'Area 51'
The unassuming woman claims she can bring him back to health using a voodoo figured made from his own skin and blood. With no way to reach his family, Marquis is left trying to break free from Eloises's dark magic and a sinister ritual that he knows is waiting for him.” /> Eloise's attic. After an intense storm derails the plane that Marquis and his family is on, he wakes up wounded and alone in Ms.
And what better way to induce some much-desired fear than with a spine-tingling horror movie? Spooky season is upon us, meaning it's officially time to indulge in all your bloody and gory cravings.
'Halloween V1: The Curse of Michael Myers'
Amidst the suspense and jump scares that make for an enthralling horror movie, the film also digs deep into the meaning of sacrifice and bravery, just like the one before it, particularly in Cillian Murphy's Emmet who uses his cochlear implant to ward off the blood-thirsty monsters. The 2021 film, which came out in May, picks up where the first left off, following a widowed Evelyn (Emily Blunt) as she attempts to bring herself, two children and newborn to safety in a world taken over by death Angels that will kill anyone that makes a sound. The sound-hating monsters from the first "A Quiet Place" movie get more screen-time in the sequel, making for a faster-paced hour-and-a-half.
In the 2015 film, a group of UFO-obsessed friends and wannabe journalists travel to the mysterious and remote military site to find out what's actually there. Named after the highly-classified U.S Air Force facility that many believe to be a meeting ground for aliens.
The 2002 film, a remake of a 1998 Japanese horror film, follows Naomi Watts' Rachel Keller, a Seattle newspaper reporter on a mission to find out whats on the mysterious, deathly cassette. Nothing promises the fright you might be craving quite like "The Ring," whose entire premise centers around one grisly videotape whose contents are so sinister that it kills anyone who watches it.
'A Quiet Place II'
"Cry of the Banshee" offers all the folksy galore of the supernatural for the witchy horror fans among us. The Elizabethan-era set tale follows one ruthless witch hunter whose dark magic and madness spark a devilish retaliation from his own family.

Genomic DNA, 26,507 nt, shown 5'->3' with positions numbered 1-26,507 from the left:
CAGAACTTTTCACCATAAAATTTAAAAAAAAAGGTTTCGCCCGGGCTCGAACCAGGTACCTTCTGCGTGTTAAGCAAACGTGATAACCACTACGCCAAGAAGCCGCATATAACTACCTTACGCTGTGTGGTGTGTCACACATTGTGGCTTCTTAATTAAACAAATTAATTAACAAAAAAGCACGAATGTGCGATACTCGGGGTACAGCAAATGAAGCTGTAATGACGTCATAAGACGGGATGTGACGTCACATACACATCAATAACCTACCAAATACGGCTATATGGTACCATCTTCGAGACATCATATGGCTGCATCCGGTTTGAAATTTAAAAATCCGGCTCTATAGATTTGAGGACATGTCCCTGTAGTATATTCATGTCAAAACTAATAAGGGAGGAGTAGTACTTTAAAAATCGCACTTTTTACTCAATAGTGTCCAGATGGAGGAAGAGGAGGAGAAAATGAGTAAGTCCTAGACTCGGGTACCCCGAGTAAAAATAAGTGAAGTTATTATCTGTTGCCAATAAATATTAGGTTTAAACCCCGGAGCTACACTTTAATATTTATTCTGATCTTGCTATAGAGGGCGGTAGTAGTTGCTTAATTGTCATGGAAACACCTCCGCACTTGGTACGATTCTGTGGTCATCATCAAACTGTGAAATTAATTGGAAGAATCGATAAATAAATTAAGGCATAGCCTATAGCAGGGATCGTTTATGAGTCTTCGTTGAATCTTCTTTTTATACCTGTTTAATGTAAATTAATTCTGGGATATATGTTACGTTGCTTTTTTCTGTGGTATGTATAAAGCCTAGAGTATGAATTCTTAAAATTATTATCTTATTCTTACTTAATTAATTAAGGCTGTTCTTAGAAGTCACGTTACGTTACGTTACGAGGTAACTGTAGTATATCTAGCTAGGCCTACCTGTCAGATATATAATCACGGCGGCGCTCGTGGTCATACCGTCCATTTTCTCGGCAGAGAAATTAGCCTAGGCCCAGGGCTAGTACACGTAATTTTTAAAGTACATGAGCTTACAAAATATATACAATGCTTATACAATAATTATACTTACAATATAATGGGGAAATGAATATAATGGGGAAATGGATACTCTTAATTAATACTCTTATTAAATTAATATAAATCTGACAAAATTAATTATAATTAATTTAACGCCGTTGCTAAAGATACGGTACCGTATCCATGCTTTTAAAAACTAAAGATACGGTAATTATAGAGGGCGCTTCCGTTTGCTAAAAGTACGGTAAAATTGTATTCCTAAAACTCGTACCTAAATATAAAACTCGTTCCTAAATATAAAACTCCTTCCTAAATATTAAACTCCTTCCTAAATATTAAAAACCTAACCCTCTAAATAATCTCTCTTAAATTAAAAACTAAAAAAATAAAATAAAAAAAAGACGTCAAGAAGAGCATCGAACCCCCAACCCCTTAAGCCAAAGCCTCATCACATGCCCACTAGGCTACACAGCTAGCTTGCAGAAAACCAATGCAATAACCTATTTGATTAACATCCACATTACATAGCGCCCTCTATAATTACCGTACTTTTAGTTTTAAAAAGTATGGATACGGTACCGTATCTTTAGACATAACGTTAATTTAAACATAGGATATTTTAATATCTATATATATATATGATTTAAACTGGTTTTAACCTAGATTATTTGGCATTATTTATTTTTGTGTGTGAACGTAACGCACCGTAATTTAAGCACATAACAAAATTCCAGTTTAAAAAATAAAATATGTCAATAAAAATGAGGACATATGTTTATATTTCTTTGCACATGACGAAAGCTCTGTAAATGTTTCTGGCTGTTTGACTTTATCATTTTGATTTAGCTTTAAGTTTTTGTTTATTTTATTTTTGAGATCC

This chapter in the Myers saga introduces Tommy Doyle, a reclusive adult who saw the masked murderer battle his babysitter when he was a child, and is now determined to figure out the famous killer's motive. This 1995 Halloween movie centers around everyone's favorite maniacal mass murderer, who visits the quiet town of Haddonfield, Illinois on Halloween to celebrate the festivities. It isn't October until you've invited Michael Myers into your home, at least through the screen.
'The Ring'
'Night of the Living Dead'
There's no shortage of thrilling and creepy films for horror buffs to binge through the month of October, and luckily streamers such as Paramount Plus make it easier than ever to stream some of the best ones. From violent slashers and sinister classics, to high-speed blockbusters and hair-raising vampire flicks, there's a wide range of scary movies in Paramount's library for every type of person.
Joan Crawford, Bette Davis and Shelley Winters star in this classic horror film, in which a wealthy widow (Winters) invites a  pair of local orphans to spend the holidays at her house. Roo isn't what she seems. But as the movie goes on, the siblings begin to suspect that the unassuming Ms.
There's nothing creepier than a homicidal child, particularly one whose main targets are his own loving parents. The best part of this movie are the eerie surprises that Harvey Stephen's Damien brings to every scene. "The Omen" is an early example of the possession genre that gave way to classics such as "Rosemary's Baby" and "The Exorcist," in which a devil child (and in this case the literal son of Satan) wreaks havoc to all those around him.
'Fright Night'
The 1968 film was one of the first to introduce the signature slow shuffle of the undead, as a group of strangers on a remote farmhouse band together to escape the clutches of cannibalistic corpses come to life. The streamer has dozens of zombie films but "Night of the Living Dead" might be one of the best. Horror fans with a penchant for zombies are in luck.
The 1977 film transports viewers to San Francisco where Matthew Bennell begins to notice that his friends have begun to lose their sense of individuality. As it turns out, his friends are among millions of victims of a catastrophic epidemic slowly turning the population into intolerant and aggressive drones. Don Siegel's "Invasion of the Body Snatchers" is a must-watch horror film that's always worth a re-watch when you're in the mood for a good scare.
'The Omen'
'Whoever Slew Auntie Roo?'
Here are the best, spooky horror movies to get you into the Halloween spirit.
'Cry of the Banshee'
'Invasion of the Body Snatchers'
Charley is a happy-go-lucky senior in high school when his new next door neighbor's suspicious activity makes him conclude that he's a vampire. This 2011 remake, based on the original 1985 film of the same name, follows the same major plot points as Charley unsuccessfully tries to expose his blood-drinking neighbor only to set out to destroy him on his own.

The film explores how we, as humans, struggle to find meaning in ‘The Great Silence.’ When a tragedy happens, some people become more religious while others lose their faith or view it as further proof of a Godless universe. “I think religion can be a beautiful thing; I also think it can harm people. To me, that’s an interesting paradox.”” />
Nuns pray for the world, so Alma believes she is there for him. But he doesn’t think it makes any difference,” says Brocks, admitting the characters represent two sides of her and her dilemmas. “Once he arrives, it’s like watching a car crash.